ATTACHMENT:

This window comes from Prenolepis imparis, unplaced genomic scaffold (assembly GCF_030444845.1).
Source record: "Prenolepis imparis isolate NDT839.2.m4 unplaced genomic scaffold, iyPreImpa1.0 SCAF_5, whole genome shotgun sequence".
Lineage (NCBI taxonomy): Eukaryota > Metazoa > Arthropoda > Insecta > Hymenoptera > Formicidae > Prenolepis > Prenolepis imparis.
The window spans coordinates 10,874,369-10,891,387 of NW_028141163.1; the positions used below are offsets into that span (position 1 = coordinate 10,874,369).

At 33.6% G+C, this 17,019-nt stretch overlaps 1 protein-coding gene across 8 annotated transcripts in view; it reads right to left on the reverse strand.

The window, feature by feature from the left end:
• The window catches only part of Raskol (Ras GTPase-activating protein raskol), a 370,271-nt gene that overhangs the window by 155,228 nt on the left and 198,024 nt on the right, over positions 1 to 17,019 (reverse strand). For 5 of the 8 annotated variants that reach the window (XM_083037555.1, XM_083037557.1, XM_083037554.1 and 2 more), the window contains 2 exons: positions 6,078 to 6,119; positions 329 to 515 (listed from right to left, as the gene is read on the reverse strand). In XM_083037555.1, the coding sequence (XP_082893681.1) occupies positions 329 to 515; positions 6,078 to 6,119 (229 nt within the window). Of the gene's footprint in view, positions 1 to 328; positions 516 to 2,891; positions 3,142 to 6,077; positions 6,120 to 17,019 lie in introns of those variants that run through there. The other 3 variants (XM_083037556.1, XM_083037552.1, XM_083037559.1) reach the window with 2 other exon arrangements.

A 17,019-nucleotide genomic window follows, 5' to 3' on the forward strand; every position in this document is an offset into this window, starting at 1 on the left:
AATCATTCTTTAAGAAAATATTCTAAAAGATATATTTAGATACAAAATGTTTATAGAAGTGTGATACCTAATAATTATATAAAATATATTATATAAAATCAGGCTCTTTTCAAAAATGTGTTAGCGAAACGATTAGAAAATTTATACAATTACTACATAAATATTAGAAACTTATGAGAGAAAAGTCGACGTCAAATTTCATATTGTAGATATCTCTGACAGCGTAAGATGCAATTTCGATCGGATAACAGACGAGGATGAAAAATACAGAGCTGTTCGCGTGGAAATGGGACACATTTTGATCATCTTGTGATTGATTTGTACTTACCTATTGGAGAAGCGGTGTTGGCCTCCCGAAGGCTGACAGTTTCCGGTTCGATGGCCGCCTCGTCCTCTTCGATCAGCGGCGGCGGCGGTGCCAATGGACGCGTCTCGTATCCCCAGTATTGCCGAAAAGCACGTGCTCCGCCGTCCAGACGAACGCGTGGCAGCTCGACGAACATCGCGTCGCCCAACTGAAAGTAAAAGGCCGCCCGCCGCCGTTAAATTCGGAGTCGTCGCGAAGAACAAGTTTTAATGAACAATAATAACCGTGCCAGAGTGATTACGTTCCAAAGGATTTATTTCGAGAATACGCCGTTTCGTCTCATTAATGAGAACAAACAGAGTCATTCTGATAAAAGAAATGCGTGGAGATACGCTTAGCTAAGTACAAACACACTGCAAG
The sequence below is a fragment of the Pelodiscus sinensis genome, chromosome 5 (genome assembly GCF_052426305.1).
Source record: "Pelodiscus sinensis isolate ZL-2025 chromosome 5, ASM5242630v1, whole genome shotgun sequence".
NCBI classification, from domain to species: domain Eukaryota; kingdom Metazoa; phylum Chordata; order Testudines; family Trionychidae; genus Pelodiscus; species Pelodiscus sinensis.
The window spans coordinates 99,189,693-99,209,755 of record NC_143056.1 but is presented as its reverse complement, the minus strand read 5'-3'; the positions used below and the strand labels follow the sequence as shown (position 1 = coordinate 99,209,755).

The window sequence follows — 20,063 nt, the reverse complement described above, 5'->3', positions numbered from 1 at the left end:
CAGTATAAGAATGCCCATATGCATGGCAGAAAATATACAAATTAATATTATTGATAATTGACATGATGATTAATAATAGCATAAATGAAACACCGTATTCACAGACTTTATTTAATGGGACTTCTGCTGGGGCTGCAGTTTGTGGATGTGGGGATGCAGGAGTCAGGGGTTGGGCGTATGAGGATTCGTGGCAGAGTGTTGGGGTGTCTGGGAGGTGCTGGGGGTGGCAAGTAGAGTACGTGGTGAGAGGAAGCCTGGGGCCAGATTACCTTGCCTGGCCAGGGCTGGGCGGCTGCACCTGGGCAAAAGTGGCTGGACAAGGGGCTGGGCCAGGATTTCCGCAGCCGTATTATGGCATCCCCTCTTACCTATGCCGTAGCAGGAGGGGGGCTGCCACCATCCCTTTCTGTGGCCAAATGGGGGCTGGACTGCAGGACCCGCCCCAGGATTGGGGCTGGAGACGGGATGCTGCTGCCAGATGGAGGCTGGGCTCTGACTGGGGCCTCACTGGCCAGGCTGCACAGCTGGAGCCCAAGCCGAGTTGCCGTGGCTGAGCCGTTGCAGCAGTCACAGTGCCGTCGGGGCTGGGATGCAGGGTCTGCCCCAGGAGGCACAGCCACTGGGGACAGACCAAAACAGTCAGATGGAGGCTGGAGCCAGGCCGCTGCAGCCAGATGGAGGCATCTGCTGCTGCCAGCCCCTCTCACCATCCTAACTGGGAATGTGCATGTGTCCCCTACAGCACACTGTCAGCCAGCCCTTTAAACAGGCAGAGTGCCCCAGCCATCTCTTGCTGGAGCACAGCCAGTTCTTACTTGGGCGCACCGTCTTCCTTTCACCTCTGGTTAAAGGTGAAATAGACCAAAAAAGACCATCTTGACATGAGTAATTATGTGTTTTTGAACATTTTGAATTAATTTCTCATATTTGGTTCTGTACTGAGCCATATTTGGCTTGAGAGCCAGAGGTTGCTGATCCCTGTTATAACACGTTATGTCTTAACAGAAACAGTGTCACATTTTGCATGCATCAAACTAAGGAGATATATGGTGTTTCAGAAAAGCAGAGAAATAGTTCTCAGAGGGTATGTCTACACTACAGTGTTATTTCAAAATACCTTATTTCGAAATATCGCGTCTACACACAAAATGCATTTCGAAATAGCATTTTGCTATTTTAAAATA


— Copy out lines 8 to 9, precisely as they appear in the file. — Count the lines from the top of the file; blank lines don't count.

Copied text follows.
A 17,019-nucleotide genomic window follows, 5' to 3' on the forward strand; every position in this document is an offset into this window, starting at 1 on the left:
AATCATTCTTTAAGAAAATATTCTAAAAGATATATTTAGATACAAAATGTTTATAGAAGTGTGATACCTAATAATTATATAAAATATATTATATAAAATCAGGCTCTTTTCAAAAATGTGTTAGCGAAACGATTAGAAAATTTATACAATTACTACATAAATATTAGAAACTTATGAGAGAAAAGTCGACGTCAAATTTCATATTGTAGATATCTCTGACAGCGTAAGATGCAATTTCGATCGGATAACAGACGAGGATGAAAAATACAGAGCTGTTCGCGTGGAAATGGGACACATTTTGATCATCTTGTGATTGATTTGTACTTACCTATTGGAGAAGCGGTGTTGGCCTCCCGAAGGCTGACAGTTTCCGGTTCGATGGCCGCCTCGTCCTCTTCGATCAGCGGCGGCGGCGGTGCCAATGGACGCGTCTCGTATCCCCAGTATTGCCGAAAAGCACGTGCTCCGCCGTCCAGACGAACGCGTGGCAGCTCGACGAACATCGCGTCGCCCAACTGAAAGTAAAAGGCCGCCCGCCGCCGTTAAATTCGGAGTCGTCGCGAAGAACAAGTTTTAATGAACAATAATAACCGTGCCAGAGTGATTACGTTCCAAAGGATTTATTTCGAGAATACGCCGTTTCGTCTCATTAATGAGAACAAACAGAGTCATTCTGATAAAAGAAATGCGTGGAGATACGCTTAGCTAAGTACAAACACACTGCAAG